2. This is a second list item Just added some extra whitespace in front of this to make it neater in the source example.

Code Blocks

Code blocks will present the text exactly as shown and will automatically convert objects to their corresponding html entity. To create a code block, simply indent every line of the block by 4 spaces or one tab:

This would be a normal pargraph in a document.

    This is indented by 4 spaces and would show up as code.
    This second line would still be part of that code block.

This would be a normal paragraph in a document.

This is indented by 4 spaces and would show up as code.
This second line would still be part of that code block.

With the Python-Markdown extensions, you can also include an explicit declaration of the type of code for highlighting. Begin the code block with three colons followed by the language to highlight as:

    :::html
    <head>
    <meta charset="utf-8" />
    <meta name="viewport" content="width=device-width, initial-scale=1" />

Which will yield:

<head>
<meta charset="utf-8" />
<meta name="viewport" content="width=device-width, initial-scale=1" />

Horizontal Rule

A horizontal rule tag <hr /> can be inserted by simply using three or more hyphens, asterisks, or underscores on a line by themselves:

* * *
***
*********
- - -
---
_________

Any of those will insert the horizontal rule at that location:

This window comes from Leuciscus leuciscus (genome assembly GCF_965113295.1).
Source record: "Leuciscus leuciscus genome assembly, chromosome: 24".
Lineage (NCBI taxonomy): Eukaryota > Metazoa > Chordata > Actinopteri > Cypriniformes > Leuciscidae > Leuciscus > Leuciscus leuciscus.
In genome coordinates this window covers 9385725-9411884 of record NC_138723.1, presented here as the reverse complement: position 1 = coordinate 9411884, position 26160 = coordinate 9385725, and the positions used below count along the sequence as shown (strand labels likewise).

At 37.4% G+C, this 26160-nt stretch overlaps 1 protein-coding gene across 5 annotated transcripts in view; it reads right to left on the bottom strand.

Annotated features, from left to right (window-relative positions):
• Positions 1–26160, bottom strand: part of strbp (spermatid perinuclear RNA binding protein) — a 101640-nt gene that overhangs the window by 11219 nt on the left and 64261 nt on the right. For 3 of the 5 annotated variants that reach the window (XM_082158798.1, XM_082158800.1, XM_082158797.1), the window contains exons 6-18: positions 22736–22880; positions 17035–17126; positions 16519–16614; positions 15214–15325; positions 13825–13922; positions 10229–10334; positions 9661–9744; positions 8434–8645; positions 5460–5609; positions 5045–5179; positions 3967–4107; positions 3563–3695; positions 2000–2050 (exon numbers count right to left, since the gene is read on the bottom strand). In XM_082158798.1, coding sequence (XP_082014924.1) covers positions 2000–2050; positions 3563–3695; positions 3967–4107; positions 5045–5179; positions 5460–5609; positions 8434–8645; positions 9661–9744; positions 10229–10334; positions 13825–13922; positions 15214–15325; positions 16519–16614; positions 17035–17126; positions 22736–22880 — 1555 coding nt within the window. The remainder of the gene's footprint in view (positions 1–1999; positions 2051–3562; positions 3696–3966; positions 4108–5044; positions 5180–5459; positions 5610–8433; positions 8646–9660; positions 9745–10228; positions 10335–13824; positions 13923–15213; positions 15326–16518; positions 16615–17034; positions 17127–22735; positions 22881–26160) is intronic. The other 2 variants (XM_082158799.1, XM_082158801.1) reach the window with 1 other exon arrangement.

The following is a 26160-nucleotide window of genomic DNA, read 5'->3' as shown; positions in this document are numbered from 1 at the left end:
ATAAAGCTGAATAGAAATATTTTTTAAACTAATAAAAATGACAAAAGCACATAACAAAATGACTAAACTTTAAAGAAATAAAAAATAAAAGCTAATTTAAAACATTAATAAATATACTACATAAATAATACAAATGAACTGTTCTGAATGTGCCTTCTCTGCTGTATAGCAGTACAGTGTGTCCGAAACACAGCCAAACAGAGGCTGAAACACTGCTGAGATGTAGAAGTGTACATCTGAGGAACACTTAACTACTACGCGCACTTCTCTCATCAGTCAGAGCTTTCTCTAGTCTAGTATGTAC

Markdown offers two styles of links: inline and reference.

The link text is enclosed by [square brackets].

Inline links use parenthesis immediately after the closing square bracket to contain the link URL, and an optional title:

This will [link to pixls.us](https://pixls.us "A Link to pixls.us").

This will link to pixls.us.

You can use relative paths while on the same site:

A link back to the [Meta page](/about/meta/).
A link back to the [Meta page](../meta/).

A link back to the Meta page.
A link back to the Meta page.

Reference-style links use a second set of square brackets with a self-chosen label to identify the link:

This is another link to [pixls][1]

Then anywhere in the document you can define the link label on it’s own line:

[1]: https://pixls.us "An Optional Title for the Link"

Link definition names can contain any numbers, letters, spaces, or punctuation and are not case-sensitive:

[link text][a]
[link text][A]

are equivalent links.

There is also an implicit link name shortcut that lets you use the link text itself as the identifier. Use a second set of empty square brackets after the initial link text:

[Google][]

Where the link can then be identified elsewhere as:

[Google]: http://www.google.com

Emphasis

Asterisks (*) and underscores (_) are used as indicators of emphasis. Text wrapped in on asterisk or underscore will be wrapped with an HTML <em> element. Double asterisks or underscores will be wrapped with an HTML <strong> tag:

*single asterisk*
_single underscore_
**double asterisks**
__double underscores__

outputs:

<em>single asterisk</em>
<em>single underscore</em>
<strong>double asterisks**
<strong>double underscores</strong>

or:

single asterisk
single underscore
double asterisks
double underscores

Code

An inline span of code uses the backtick quote (`) to offset it from surrounding text.

You can use the `printf()` function.

produces:

You can use the printf() function.

A shortcut for creating links to URLs and email addresses can be used where the address is wrapped in angle brackets:

<https://pixls.us>

Which will be turned into an html link of the address text:

<a href="https://pixls.us">https://pixls.us</a>

https://pixls.us